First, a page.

Clinton email on North Korea, not 'top secret'

Posted at 5:00 PM, Feb 29, 2016
and last updated 2016-02-29 17:00:35-05

WASHINGTON (AP) -- The Obama administration settled a long-running dispute over a sensitive email on Hillary Clinton's private account, as intelligence agencies classified part of an exchange on North Korea's nuclear program for containing "secret" information, but no "top secret" material as previously claimed.

State Department spokesman John Kirby said the message will be published Monday in a batch of nearly 4,000 documents, finishing the release of Clinton's work emails from her time as secretary of state. A portion will be censored and classified at the lower, secret level, he said. The intelligence community had argued for months that the email included material at the highest classification level.

"Based on subsequent review, the intelligence community revisited its earlier assessment," Kirby told reporters. He added: "The original assessment was not correct and the document does not contain top secret information."

The announcement comes a day before Clinton competes in 11 Democratic primary contests. She is the front-runner to win the Democratic presidential nomination.

The North Korea email is one of two that Charles I. McCullough, lead auditor for U.S. intelligence agencies, identified last year as particularly problematic. The other concerned the CIA's drone program and led to officials classifying 22 emails from Clinton's private account last month as "top secret." They were withheld from publication.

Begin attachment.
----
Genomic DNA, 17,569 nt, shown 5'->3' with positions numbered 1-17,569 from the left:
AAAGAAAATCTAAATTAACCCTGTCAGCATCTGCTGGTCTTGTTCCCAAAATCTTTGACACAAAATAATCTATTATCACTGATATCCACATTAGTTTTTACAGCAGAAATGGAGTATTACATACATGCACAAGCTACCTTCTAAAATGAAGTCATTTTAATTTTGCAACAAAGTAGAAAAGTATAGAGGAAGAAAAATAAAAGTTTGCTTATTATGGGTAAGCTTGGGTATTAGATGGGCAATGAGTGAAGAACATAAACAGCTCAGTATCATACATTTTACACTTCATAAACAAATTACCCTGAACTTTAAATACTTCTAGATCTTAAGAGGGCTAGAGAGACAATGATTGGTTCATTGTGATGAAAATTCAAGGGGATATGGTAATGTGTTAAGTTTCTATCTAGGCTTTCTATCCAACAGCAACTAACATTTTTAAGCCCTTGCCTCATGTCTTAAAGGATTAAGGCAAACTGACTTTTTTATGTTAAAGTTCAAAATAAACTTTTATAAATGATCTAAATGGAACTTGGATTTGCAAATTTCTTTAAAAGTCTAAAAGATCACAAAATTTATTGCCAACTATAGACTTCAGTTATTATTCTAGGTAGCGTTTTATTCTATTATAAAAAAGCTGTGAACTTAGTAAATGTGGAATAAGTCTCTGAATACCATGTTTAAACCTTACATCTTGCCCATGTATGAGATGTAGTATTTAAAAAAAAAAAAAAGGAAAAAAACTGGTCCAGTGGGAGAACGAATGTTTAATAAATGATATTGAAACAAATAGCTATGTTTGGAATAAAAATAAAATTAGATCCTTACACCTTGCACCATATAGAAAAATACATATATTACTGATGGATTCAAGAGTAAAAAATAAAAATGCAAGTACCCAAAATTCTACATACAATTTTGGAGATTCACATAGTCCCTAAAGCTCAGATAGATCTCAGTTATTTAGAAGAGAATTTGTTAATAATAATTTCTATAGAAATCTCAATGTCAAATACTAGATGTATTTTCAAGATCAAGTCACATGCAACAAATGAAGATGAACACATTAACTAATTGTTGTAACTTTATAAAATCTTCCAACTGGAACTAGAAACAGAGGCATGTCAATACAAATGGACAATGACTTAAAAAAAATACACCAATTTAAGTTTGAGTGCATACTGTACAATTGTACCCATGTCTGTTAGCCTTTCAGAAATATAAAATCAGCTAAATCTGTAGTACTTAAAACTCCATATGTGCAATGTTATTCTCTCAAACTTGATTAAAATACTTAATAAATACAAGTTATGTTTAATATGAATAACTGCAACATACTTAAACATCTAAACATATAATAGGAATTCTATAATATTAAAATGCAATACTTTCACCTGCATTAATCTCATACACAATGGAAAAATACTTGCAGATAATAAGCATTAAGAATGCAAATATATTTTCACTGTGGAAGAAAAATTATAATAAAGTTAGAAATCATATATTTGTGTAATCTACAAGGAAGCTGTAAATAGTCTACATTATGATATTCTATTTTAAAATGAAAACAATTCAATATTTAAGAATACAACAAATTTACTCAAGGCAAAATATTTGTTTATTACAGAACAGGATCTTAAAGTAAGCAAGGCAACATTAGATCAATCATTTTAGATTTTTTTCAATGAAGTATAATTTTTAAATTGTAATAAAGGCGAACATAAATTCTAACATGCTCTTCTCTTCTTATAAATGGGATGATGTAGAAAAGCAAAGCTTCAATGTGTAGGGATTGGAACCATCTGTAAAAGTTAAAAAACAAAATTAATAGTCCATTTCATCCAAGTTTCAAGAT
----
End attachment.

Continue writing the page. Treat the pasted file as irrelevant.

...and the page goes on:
No emails Clinton wrote or received were marked as classified at the time of transmission, which Clinton has repeatedly cited in her own defense. But some 1,800 emails have since been subsequently classified at some level so far.

Kirby stressed that the North Korea exchange had only been "provisionally" upgraded in classification, suggesting the department doesn't even fully accept the lesser finding. Officials faced a Monday deadline set by a federal judge to release the final documents from the private server Clinton exclusively used while in government.

"The information available to diplomats and the judgments they form do not necessarily need to be classified just because there are parallel intelligence sources," Kirby said.

He also said an unclassified email between Clinton and President Barack Obama would be withheld from publication Monday. The department held back 18 such messages last month to protect the president's ability to receive advice from his aides, saying they'd be released eventually like other presidential records.

Another email on an unidentified law enforcement matter will be withheld. Kirby said that one also is unclassified.